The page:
We thought it would be awesome to get Jim's take on everything surf and help spread his abundant wealth of knowledge out into the ether for all to see. Luckily for us, Jim was stoked with the idea.
SB: Hey Jim, how did you get into surfing and building surfboards.
Jim: The way surfing and surfboard building came into my life was, my father a near30-year combat pilot came home in 1960 and said we were going to be assigned a new duty station. I had turned 14 that year, summer loves, friends I'd made for most of my youth. We'd spent a long tour at Otis Air Force on Cape Cod, it was the Cold War, so my father was not off at a war.
His announcement was, we are going to be moving to Hickam Air Force base in Hawaii, I asked if I would be attending school while we were stationed there. Any bit of information I may have had about Hawaii was nearly nonexistent.
Flew military transport, C-45, commercial version a DC-3 twin engine prop for 9 hours 45 minutes.
Woke up the first morning in the Prince Kuhio hotel in Waikiki, my brother, sister and I jumped into our clothes. We raced each other the 3 blocks to the Pink Hotel and there was the morning Pacific Ocean with brown skinned Hawaiian surfers riding on their boards. That was it, I had never seen or heard of surfing, but I wanted to do it! But Goddamnit it was going to happen, Hawaii was still an overseas duty and we'd all gotten a half dozen or more shots at Travis Air base before boarding the plane. We'd have to wait a week before going in the water!
My mother gets us enrolled in school and within 3-4 days have my first altercation with a local boy over my book covers, I get cuffed for disputing what he has to say. I'm really off to a good start, scabs fall off and after begging 1.25 $ off my mother I rent a surfboard.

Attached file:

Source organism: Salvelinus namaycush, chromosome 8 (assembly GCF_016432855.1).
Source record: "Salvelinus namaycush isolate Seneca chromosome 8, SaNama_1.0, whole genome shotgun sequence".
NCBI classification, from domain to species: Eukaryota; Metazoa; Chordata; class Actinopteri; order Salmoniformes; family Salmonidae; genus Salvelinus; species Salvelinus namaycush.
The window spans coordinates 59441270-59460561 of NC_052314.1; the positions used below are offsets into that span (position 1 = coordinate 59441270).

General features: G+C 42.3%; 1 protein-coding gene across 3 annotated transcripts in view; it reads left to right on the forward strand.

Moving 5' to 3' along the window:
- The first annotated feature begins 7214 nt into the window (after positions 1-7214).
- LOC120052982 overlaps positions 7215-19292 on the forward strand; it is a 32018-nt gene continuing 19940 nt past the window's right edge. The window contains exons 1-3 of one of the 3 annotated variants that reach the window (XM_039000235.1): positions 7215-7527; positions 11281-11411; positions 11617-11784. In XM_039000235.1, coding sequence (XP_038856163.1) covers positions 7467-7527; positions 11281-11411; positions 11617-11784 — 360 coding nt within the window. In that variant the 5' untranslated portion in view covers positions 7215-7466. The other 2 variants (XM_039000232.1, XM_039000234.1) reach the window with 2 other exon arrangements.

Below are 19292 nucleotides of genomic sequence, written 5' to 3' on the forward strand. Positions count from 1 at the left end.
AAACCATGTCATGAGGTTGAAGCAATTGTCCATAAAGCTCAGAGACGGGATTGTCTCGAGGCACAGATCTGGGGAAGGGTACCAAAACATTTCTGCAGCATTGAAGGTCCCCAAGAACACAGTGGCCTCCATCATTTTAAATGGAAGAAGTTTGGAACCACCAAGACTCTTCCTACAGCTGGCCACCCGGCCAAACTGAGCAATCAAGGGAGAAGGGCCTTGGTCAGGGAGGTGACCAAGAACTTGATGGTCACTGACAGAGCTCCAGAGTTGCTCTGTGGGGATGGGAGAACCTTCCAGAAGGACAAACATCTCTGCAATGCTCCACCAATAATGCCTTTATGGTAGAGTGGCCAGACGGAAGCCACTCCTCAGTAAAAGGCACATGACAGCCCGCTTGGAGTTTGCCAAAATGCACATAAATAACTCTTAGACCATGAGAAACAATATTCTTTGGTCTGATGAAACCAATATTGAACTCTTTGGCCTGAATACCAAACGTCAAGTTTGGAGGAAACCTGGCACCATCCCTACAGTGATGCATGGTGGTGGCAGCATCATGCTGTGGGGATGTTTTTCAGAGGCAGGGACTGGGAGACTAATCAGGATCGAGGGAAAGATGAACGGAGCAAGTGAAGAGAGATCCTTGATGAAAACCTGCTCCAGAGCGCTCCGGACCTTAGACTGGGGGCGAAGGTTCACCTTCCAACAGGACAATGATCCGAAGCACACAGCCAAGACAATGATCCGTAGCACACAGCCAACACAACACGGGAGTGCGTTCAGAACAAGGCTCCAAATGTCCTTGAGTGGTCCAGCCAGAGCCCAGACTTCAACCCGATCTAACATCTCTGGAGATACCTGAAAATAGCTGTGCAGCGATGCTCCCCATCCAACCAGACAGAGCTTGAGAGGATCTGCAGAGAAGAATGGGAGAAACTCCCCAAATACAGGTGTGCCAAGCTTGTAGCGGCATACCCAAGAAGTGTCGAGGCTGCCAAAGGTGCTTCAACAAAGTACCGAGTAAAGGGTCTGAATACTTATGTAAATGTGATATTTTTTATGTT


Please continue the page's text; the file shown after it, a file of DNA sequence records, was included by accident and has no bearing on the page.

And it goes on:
This first seconds of it gliding across the water as I paddled it was so exhilarating, the small, 2-3' Waikiki waves were pretty easy to get out through. I don't remember if I caught my first wave on an unbroken wave or white water, but it didn't take many more before I stood up.
The saying, only a surfer knows the feeling, from that day forward I was a surfer!
We moved soon into Pearl City and now we're mid way between Waikiki and the Ewa Beach area. I met my next door neighbor, a Chinese-Japanese-Hawaiian, Kazu Lui-Kwan a boy my age whose grandparents lived in Ewa Beach and he surfed also.
Every weekend it was out to Barbers Point Beach for the day or Hau Bush in Ewa Beach surfing. If the day was at Ewa, his mom would bring the unreal Japanese Hawaiian lunch with her. You're 15 years old and this is your life, how could it be any better, but going to Ewa Beach I would meet a young Hawaiian, Guy Kamaka that was building his own surfboards.